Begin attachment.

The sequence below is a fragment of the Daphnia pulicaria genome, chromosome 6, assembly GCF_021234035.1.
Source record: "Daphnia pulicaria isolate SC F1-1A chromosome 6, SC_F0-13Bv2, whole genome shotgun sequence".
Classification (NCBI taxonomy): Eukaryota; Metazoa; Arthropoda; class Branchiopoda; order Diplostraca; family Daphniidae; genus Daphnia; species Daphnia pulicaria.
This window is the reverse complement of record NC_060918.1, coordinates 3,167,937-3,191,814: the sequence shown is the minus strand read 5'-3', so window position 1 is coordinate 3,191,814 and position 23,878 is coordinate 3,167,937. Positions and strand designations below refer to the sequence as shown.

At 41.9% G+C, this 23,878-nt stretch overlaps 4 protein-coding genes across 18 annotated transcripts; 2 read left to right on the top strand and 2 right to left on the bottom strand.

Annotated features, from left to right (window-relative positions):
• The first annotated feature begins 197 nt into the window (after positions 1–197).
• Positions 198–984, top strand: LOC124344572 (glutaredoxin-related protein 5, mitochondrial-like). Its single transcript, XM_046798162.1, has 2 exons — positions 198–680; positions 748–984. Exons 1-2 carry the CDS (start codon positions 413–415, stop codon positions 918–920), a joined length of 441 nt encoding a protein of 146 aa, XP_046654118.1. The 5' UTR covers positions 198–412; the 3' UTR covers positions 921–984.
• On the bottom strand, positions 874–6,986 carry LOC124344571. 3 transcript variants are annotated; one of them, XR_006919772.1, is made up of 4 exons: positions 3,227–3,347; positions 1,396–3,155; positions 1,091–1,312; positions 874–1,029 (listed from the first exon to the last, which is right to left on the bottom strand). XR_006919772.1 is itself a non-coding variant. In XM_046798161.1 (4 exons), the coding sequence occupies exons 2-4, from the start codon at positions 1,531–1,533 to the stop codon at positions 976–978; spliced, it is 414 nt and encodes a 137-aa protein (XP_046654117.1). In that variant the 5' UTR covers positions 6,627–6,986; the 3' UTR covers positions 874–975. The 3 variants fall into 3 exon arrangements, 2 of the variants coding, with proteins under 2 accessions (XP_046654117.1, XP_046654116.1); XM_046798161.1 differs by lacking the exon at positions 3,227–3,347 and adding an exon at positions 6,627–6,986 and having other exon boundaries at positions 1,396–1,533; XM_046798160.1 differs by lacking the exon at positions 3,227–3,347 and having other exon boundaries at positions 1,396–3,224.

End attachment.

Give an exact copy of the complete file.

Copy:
The sequence below is a fragment of the Daphnia pulicaria genome, chromosome 6, assembly GCF_021234035.1.
Source record: "Daphnia pulicaria isolate SC F1-1A chromosome 6, SC_F0-13Bv2, whole genome shotgun sequence".
Classification (NCBI taxonomy): Eukaryota; Metazoa; Arthropoda; class Branchiopoda; order Diplostraca; family Daphniidae; genus Daphnia; species Daphnia pulicaria.
This window is the reverse complement of record NC_060918.1, coordinates 3,167,937-3,191,814: the sequence shown is the minus strand read 5'-3', so window position 1 is coordinate 3,191,814 and position 23,878 is coordinate 3,167,937. Positions and strand designations below refer to the sequence as shown.

At 41.9% G+C, this 23,878-nt stretch overlaps 4 protein-coding genes across 18 annotated transcripts; 2 read left to right on the top strand and 2 right to left on the bottom strand.

Annotated features, from left to right (window-relative positions):
• The first annotated feature begins 197 nt into the window (after positions 1–197).
• Positions 198–984, top strand: LOC124344572 (glutaredoxin-related protein 5, mitochondrial-like). Its single transcript, XM_046798162.1, has 2 exons — positions 198–680; positions 748–984. Exons 1-2 carry the CDS (start codon positions 413–415, stop codon positions 918–920), a joined length of 441 nt encoding a protein of 146 aa, XP_046654118.1. The 5' UTR covers positions 198–412; the 3' UTR covers positions 921–984.
• On the bottom strand, positions 874–6,986 carry LOC124344571. 3 transcript variants are annotated; one of them, XR_006919772.1, is made up of 4 exons: positions 3,227–3,347; positions 1,396–3,155; positions 1,091–1,312; positions 874–1,029 (listed from the first exon to the last, which is right to left on the bottom strand). XR_006919772.1 is itself a non-coding variant. In XM_046798161.1 (4 exons), the coding sequence occupies exons 2-4, from the start codon at positions 1,531–1,533 to the stop codon at positions 976–978; spliced, it is 414 nt and encodes a 137-aa protein (XP_046654117.1). In that variant the 5' UTR covers positions 6,627–6,986; the 3' UTR covers positions 874–975. The 3 variants fall into 3 exon arrangements, 2 of the variants coding, with proteins under 2 accessions (XP_046654117.1, XP_046654116.1); XM_046798161.1 differs by lacking the exon at positions 3,227–3,347 and adding an exon at positions 6,627–6,986 and having other exon boundaries at positions 1,396–1,533; XM_046798160.1 differs by lacking the exon at positions 3,227–3,347 and having other exon boundaries at positions 1,396–3,224.